The other interesting point to make is the holes in the sheathing boards. You don’t see many holes do you? That means that the shingles currently on it are likely only the second ones put on! And the only ones to be put on with tar paper! Now that is really exciting.


The Power of Memory

Little things are at play in my mind. I do not have a photographic memory but I have perhaps something similar with voice and smell and experience that holds onto the littlest things. I remember conversations with exact detail, sounds, smells, and what someone was wearing during some event or other. Unfortunately, such a memory can be a little frustrating and overwhelming, especially when someone says, “I never said that,” because I remember with clear detail what a person said or did. My niece also has such a memory. She brings things up from when she was very little or reminds someone that they actually said this, not that. To top it off, she is only eight years old! Such a memory can also be a painful because people who are no longer with us and activities you participated in with them are so fresh in your mind.

I was probably only 3 or so but I remember visiting my great-grandmother (Mama Minnie) with my father. I remember her opening the garage door – they had an automatic opener very avant-garde in the 1970s – and seeing her standing on the stoop inside. I remember the long bench in her kitchen and the gentle swooshing noise as she moved with her walker slightly dragging one of her braced legs – she had Paget’s Disease. I remember her dark living room with sofas encrusted in plastic – protection from wear and tear! I remember my other great grandmother – Other Nana – and sitting at her feet playing with the laces on her shoes as my parents and Nana worked in the basement. I was not allowed down there so I sat with Other Nana, eating gum drops out of the cow candy dish and watching “The Osmond Show.” I was less than three years old, maybe two at the most – my brother had not yet been born.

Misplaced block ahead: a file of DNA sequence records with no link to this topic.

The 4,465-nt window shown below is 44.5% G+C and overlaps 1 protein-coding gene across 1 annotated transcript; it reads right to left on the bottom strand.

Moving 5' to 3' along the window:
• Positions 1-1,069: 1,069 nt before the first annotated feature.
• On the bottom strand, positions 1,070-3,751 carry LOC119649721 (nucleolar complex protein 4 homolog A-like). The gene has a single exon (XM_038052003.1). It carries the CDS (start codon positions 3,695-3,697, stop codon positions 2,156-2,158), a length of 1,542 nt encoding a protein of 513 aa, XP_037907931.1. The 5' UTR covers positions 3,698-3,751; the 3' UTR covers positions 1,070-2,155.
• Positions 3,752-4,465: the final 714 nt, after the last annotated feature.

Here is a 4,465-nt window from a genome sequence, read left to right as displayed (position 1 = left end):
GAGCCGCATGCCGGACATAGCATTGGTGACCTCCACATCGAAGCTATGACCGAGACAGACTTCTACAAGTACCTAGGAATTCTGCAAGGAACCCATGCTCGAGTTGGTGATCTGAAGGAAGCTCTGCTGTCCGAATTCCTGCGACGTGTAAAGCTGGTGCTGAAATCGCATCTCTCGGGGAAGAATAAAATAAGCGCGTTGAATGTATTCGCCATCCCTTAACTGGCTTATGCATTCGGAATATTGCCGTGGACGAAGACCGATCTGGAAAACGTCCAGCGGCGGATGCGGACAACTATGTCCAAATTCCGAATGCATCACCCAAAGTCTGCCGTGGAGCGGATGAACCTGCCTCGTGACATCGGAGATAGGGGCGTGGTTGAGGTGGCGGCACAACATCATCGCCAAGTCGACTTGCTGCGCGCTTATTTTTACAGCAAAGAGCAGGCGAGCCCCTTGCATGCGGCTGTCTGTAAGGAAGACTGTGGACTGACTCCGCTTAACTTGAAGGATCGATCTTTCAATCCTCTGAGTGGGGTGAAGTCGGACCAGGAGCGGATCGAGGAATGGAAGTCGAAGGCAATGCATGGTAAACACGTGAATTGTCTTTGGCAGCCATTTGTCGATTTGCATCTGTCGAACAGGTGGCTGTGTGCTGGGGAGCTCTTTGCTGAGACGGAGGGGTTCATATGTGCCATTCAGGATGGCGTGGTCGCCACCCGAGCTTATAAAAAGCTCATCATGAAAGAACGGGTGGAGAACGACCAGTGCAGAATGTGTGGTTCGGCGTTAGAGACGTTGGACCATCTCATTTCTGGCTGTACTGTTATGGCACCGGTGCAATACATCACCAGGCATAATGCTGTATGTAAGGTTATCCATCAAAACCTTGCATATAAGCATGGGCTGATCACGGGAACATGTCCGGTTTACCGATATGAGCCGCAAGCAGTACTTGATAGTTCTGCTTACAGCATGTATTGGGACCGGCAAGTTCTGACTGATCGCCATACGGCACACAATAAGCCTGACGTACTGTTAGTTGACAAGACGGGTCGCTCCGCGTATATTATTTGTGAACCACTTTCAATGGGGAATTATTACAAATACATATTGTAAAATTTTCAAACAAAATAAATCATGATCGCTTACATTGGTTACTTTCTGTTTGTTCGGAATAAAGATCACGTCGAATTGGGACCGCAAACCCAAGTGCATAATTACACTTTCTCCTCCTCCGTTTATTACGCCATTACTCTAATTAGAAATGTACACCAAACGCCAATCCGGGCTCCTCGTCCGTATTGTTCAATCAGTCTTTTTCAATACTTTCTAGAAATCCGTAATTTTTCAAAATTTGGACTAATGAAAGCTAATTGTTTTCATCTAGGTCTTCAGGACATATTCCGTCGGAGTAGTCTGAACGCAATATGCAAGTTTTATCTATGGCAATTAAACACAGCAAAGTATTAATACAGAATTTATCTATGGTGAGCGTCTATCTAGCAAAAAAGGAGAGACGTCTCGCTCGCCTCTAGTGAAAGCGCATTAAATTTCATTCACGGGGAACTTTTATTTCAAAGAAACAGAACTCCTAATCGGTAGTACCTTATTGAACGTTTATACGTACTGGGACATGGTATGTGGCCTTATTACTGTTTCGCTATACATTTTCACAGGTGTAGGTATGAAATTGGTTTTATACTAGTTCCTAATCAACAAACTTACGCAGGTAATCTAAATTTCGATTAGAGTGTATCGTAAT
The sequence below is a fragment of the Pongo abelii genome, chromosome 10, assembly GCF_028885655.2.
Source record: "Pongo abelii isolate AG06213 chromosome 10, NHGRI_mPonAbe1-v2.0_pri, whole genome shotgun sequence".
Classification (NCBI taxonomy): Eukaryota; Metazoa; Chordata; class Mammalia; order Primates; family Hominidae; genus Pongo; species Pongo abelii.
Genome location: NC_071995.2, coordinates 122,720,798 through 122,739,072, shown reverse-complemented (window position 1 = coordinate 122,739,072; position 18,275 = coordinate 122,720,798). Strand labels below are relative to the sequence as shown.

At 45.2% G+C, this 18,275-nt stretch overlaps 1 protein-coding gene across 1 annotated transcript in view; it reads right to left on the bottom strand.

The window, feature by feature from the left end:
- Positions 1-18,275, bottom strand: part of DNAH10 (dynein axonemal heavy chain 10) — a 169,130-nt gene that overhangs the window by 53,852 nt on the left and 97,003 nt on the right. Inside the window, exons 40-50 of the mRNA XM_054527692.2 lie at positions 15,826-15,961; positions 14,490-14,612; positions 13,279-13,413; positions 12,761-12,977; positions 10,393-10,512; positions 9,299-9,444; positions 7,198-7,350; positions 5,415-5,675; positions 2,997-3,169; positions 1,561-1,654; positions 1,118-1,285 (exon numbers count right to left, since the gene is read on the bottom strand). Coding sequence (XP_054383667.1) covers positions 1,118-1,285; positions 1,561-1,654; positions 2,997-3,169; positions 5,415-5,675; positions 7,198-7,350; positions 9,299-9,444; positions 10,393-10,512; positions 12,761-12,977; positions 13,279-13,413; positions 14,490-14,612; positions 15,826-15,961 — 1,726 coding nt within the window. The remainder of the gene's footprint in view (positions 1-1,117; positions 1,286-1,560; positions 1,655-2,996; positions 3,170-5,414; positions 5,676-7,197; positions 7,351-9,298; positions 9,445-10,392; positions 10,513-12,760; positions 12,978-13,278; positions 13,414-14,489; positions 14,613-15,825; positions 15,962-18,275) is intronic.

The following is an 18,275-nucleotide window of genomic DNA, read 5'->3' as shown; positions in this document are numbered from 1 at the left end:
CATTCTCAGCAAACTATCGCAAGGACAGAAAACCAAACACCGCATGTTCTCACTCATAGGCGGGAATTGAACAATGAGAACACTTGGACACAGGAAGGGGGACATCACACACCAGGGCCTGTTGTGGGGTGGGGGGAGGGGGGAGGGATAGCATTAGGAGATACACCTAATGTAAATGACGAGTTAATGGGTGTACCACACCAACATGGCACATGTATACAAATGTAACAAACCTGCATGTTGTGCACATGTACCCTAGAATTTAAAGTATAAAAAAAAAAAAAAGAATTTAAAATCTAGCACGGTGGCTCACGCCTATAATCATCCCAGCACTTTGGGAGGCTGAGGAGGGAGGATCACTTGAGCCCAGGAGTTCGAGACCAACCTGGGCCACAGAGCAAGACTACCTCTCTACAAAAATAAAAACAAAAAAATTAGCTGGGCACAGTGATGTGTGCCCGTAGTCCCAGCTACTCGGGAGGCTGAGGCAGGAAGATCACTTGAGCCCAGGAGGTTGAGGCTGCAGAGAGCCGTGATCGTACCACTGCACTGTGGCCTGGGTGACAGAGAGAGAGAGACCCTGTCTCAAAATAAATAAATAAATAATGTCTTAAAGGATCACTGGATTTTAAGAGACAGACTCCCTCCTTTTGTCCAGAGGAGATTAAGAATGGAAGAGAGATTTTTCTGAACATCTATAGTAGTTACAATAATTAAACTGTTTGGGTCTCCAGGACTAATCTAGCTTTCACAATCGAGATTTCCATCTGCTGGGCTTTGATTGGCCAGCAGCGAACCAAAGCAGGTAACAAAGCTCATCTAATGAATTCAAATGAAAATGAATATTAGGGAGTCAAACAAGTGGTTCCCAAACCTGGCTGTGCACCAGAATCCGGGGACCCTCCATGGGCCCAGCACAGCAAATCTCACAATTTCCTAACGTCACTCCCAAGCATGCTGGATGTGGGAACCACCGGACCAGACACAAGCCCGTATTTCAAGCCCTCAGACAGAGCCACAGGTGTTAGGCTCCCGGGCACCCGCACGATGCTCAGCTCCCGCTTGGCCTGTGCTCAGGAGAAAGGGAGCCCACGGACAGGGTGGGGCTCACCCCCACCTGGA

Sometimes a smell will overpower me, as if a person from my past is right there. My Nana’s perfume for instance. Or a place. At 12, I remember sitting under the Mitchell House grape arbor listening to Elizabeth Yager speak of the Mitchell family. She knew so much detail that I always thought of her being related to them. She wasn’t – but she did know cousins of Maria’s. She was probably in her 80s as she sat there on the bench talking to me. I sat on the flagstone. I remember her visor and her neat housedress in light blue and her Ked sneakers with tennis socks.

The more I remember these people the more they continue to live. I am a firm believer in that. That is why at the Mitchell House, when someone is on a tour with us, it’s more like storytelling in a way. Recounting events in the lives of the Mitchells, their own stories or words about their daily life. Bringing it to life so that we not only learn about the past, but also the people who shaped our present. Retelling the stories of Maria’s cousins and nieces and nephews – stories I learned from those who knew them (like Elizabeth) – it’s not a direct connection but it’s closer than you find in most museums. It’s unique and makes their stories my own and their stories yours as well.